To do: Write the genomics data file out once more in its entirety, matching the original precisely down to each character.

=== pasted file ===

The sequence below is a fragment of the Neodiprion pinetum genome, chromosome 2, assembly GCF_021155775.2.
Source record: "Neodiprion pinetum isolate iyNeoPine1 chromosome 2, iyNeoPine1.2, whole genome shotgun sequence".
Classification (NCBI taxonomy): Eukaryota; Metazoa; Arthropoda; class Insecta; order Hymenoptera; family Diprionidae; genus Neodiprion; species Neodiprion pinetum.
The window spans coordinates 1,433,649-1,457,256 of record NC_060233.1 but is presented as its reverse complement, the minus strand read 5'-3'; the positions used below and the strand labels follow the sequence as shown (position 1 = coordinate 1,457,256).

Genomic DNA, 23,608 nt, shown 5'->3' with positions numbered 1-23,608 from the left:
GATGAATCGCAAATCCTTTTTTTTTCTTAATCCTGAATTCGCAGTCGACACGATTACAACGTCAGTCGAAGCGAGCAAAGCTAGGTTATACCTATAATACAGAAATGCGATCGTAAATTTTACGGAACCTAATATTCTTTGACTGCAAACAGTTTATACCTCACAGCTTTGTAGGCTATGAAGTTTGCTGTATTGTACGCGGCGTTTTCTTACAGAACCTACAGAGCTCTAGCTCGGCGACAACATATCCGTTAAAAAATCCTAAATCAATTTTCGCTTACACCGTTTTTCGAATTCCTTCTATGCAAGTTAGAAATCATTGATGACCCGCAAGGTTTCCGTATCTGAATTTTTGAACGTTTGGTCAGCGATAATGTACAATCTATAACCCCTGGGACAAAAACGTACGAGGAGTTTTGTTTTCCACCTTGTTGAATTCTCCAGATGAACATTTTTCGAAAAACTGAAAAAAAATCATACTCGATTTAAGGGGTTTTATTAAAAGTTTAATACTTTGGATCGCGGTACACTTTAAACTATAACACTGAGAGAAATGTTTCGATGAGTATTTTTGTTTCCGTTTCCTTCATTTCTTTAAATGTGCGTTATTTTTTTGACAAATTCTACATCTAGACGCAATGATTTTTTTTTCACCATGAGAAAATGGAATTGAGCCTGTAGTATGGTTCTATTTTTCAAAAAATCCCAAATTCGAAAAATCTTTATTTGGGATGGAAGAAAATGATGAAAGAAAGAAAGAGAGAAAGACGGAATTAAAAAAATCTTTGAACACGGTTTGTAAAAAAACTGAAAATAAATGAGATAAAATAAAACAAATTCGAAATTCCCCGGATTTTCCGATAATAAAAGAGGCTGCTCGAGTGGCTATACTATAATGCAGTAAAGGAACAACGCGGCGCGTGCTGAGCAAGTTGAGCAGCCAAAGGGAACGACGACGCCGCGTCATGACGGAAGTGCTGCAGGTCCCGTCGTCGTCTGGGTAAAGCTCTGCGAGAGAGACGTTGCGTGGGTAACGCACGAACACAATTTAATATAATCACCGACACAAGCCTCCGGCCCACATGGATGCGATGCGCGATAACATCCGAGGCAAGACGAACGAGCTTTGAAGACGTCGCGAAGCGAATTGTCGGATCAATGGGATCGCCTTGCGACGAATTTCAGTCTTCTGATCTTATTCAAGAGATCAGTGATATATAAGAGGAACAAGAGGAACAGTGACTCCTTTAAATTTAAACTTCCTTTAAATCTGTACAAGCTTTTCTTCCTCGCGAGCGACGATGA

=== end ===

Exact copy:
The sequence below is a fragment of the Neodiprion pinetum genome, chromosome 2, assembly GCF_021155775.2.
Source record: "Neodiprion pinetum isolate iyNeoPine1 chromosome 2, iyNeoPine1.2, whole genome shotgun sequence".
Classification (NCBI taxonomy): Eukaryota; Metazoa; Arthropoda; class Insecta; order Hymenoptera; family Diprionidae; genus Neodiprion; species Neodiprion pinetum.
The window spans coordinates 1,433,649-1,457,256 of record NC_060233.1 but is presented as its reverse complement, the minus strand read 5'-3'; the positions used below and the strand labels follow the sequence as shown (position 1 = coordinate 1,457,256).

Genomic DNA, 23,608 nt, shown 5'->3' with positions numbered 1-23,608 from the left:
GATGAATCGCAAATCCTTTTTTTTTCTTAATCCTGAATTCGCAGTCGACACGATTACAACGTCAGTCGAAGCGAGCAAAGCTAGGTTATACCTATAATACAGAAATGCGATCGTAAATTTTACGGAACCTAATATTCTTTGACTGCAAACAGTTTATACCTCACAGCTTTGTAGGCTATGAAGTTTGCTGTATTGTACGCGGCGTTTTCTTACAGAACCTACAGAGCTCTAGCTCGGCGACAACATATCCGTTAAAAAATCCTAAATCAATTTTCGCTTACACCGTTTTTCGAATTCCTTCTATGCAAGTTAGAAATCATTGATGACCCGCAAGGTTTCCGTATCTGAATTTTTGAACGTTTGGTCAGCGATAATGTACAATCTATAACCCCTGGGACAAAAACGTACGAGGAGTTTTGTTTTCCACCTTGTTGAATTCTCCAGATGAACATTTTTCGAAAAACTGAAAAAAAATCATACTCGATTTAAGGGGTTTTATTAAAAGTTTAATACTTTGGATCGCGGTACACTTTAAACTATAACACTGAGAGAAATGTTTCGATGAGTATTTTTGTTTCCGTTTCCTTCATTTCTTTAAATGTGCGTTATTTTTTTGACAAATTCTACATCTAGACGCAATGATTTTTTTTTCACCATGAGAAAATGGAATTGAGCCTGTAGTATGGTTCTATTTTTCAAAAAATCCCAAATTCGAAAAATCTTTATTTGGGATGGAAGAAAATGATGAAAGAAAGAAAGAGAGAAAGACGGAATTAAAAAAATCTTTGAACACGGTTTGTAAAAAAACTGAAAATAAATGAGATAAAATAAAACAAATTCGAAATTCCCCGGATTTTCCGATAATAAAAGAGGCTGCTCGAGTGGCTATACTATAATGCAGTAAAGGAACAACGCGGCGCGTGCTGAGCAAGTTGAGCAGCCAAAGGGAACGACGACGCCGCGTCATGACGGAAGTGCTGCAGGTCCCGTCGTCGTCTGGGTAAAGCTCTGCGAGAGAGACGTTGCGTGGGTAACGCACGAACACAATTTAATATAATCACCGACACAAGCCTCCGGCCCACATGGATGCGATGCGCGATAACATCCGAGGCAAGACGAACGAGCTTTGAAGACGTCGCGAAGCGAATTGTCGGATCAATGGGATCGCCTTGCGACGAATTTCAGTCTTCTGATCTTATTCAAGAGATCAGTGATATATAAGAGGAACAAGAGGAACAGTGACTCCTTTAAATTTAAACTTCCTTTAAATCTGTACAAGCTTTTCTTCCTCGCGAGCGACGATGA